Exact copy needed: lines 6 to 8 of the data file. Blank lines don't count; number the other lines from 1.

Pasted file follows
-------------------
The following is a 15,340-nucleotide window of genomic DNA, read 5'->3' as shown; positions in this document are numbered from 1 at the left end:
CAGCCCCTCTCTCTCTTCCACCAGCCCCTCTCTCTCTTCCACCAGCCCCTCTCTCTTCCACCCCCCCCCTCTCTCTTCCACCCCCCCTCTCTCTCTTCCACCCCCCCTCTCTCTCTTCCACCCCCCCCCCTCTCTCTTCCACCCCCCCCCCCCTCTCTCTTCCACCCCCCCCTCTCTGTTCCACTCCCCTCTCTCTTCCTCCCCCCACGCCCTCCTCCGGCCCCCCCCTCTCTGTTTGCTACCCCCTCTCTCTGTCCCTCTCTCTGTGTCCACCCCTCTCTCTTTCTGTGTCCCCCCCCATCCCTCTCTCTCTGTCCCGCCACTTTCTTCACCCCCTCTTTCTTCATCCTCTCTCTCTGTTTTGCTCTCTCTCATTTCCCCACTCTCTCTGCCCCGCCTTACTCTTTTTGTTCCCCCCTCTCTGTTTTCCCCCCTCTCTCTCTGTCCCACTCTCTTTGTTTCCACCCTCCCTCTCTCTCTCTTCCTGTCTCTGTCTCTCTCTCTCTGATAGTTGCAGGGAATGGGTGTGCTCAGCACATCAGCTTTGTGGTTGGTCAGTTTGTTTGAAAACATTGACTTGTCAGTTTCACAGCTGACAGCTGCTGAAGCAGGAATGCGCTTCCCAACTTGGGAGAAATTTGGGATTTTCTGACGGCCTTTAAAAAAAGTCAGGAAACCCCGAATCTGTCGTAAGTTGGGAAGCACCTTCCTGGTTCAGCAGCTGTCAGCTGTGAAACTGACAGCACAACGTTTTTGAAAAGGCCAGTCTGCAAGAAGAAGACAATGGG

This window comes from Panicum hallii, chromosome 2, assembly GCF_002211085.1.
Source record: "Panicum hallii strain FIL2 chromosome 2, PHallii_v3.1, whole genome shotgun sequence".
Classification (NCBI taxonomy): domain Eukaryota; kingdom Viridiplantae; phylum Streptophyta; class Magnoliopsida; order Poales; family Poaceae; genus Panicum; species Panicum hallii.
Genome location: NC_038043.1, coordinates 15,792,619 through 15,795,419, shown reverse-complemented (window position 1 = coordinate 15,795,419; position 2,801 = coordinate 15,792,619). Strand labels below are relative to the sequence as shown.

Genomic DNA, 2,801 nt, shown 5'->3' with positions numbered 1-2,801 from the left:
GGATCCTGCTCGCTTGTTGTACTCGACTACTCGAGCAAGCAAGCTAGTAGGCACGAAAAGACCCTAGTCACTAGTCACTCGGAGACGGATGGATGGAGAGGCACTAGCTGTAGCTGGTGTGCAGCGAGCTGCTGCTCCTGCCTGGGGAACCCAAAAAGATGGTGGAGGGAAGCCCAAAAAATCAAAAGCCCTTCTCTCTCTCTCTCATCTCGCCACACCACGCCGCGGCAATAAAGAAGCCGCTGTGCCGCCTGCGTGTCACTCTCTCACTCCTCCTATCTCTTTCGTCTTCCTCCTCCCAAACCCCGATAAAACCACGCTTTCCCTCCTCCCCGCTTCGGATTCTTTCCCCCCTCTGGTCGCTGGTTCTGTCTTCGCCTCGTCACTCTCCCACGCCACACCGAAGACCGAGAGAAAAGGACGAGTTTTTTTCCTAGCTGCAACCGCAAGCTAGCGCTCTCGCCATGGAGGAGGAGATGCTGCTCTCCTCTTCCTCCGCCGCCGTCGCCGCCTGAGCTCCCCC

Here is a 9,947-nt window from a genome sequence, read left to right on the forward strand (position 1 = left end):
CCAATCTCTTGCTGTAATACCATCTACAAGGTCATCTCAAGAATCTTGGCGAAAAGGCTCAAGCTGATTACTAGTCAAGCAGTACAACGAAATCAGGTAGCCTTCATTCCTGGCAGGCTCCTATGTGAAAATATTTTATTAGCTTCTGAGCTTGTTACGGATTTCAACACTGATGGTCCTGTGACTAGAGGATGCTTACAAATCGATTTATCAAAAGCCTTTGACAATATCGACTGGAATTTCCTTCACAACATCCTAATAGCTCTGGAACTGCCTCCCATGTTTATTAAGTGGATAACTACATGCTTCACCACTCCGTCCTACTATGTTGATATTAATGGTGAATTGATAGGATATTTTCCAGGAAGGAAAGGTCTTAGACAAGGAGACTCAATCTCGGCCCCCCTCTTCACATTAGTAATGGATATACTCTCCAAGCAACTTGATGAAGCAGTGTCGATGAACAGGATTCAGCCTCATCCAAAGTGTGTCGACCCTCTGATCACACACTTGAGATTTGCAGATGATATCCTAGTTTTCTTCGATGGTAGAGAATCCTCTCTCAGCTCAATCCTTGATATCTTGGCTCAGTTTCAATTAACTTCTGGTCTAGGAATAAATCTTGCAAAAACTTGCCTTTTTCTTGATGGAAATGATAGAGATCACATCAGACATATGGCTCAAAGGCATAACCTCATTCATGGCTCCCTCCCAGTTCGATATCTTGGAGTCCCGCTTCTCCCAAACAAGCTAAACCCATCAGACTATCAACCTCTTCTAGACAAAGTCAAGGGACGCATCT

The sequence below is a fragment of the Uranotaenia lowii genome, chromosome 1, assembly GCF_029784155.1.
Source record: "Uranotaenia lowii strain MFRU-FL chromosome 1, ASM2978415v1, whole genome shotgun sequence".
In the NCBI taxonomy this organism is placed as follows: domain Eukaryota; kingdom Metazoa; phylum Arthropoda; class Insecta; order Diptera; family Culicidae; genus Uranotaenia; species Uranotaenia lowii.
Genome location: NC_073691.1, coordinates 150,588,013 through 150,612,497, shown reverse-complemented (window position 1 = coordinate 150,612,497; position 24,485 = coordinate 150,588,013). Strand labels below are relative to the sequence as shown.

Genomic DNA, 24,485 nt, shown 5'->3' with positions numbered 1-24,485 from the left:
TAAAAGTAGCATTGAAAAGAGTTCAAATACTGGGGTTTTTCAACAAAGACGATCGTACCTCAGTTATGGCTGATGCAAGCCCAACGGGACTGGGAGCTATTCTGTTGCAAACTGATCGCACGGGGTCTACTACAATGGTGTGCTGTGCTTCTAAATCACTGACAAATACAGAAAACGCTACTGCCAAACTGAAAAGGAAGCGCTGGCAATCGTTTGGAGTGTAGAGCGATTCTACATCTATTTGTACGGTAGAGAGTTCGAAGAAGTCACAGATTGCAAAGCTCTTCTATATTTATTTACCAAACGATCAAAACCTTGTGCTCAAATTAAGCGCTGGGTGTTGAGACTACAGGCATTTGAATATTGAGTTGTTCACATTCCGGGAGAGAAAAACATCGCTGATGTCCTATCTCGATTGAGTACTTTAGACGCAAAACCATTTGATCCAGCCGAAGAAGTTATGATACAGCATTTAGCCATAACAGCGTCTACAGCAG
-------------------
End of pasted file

Genome location: NC_038043.1, coordinates 15,792,619 through 15,795,419, shown reverse-complemented (window position 1 = coordinate 15,795,419; position 2,801 = coordinate 15,792,619). Strand labels below are relative to the sequence as shown.

Genomic DNA, 2,801 nt, shown 5'->3' with positions numbered 1-2,801 from the left:
GGATCCTGCTCGCTTGTTGTACTCGACTACTCGAGCAAGCAAGCTAGTAGGCACGAAAAGACCCTAGTCACTAGTCACTCGGAGACGGATGGATGGAGAGGCACTAGCTGTAGCTGGTGTGCAGCGAGCTGCTGCTCCTGCCTGGGGAACCCAAAAAGATGGTGGAGGGAAGCCCAAAAAATCAAAAGCCCTTCTCTCTCTCTCTCATCTCGCCACACCACGCCGCGGCAATAAAGAAGCCGCTGTGCCGCCTGCGTGTCACTCTCTCACTCCTCCTATCTCTTTCGTCTTCCTCCTCCCAAACCCCGATAAAACCACGCTTTCCCTCCTCCCCGCTTCGGATTCTTTCCCCCCTCTGGTCGCTGGTTCTGTCTTCGCCTCGTCACTCTCCCACGCCACACCGAAGACCGAGAGAAAAGGACGAGTTTTTTTCCTAGCTGCAACCGCAAGCTAGCGCTCTCGCCATGGAGGAGGAGATGCTGCTCTCCTCTTCCTCCGCCGCCGTCGCCGCCTGAGCTCCCCC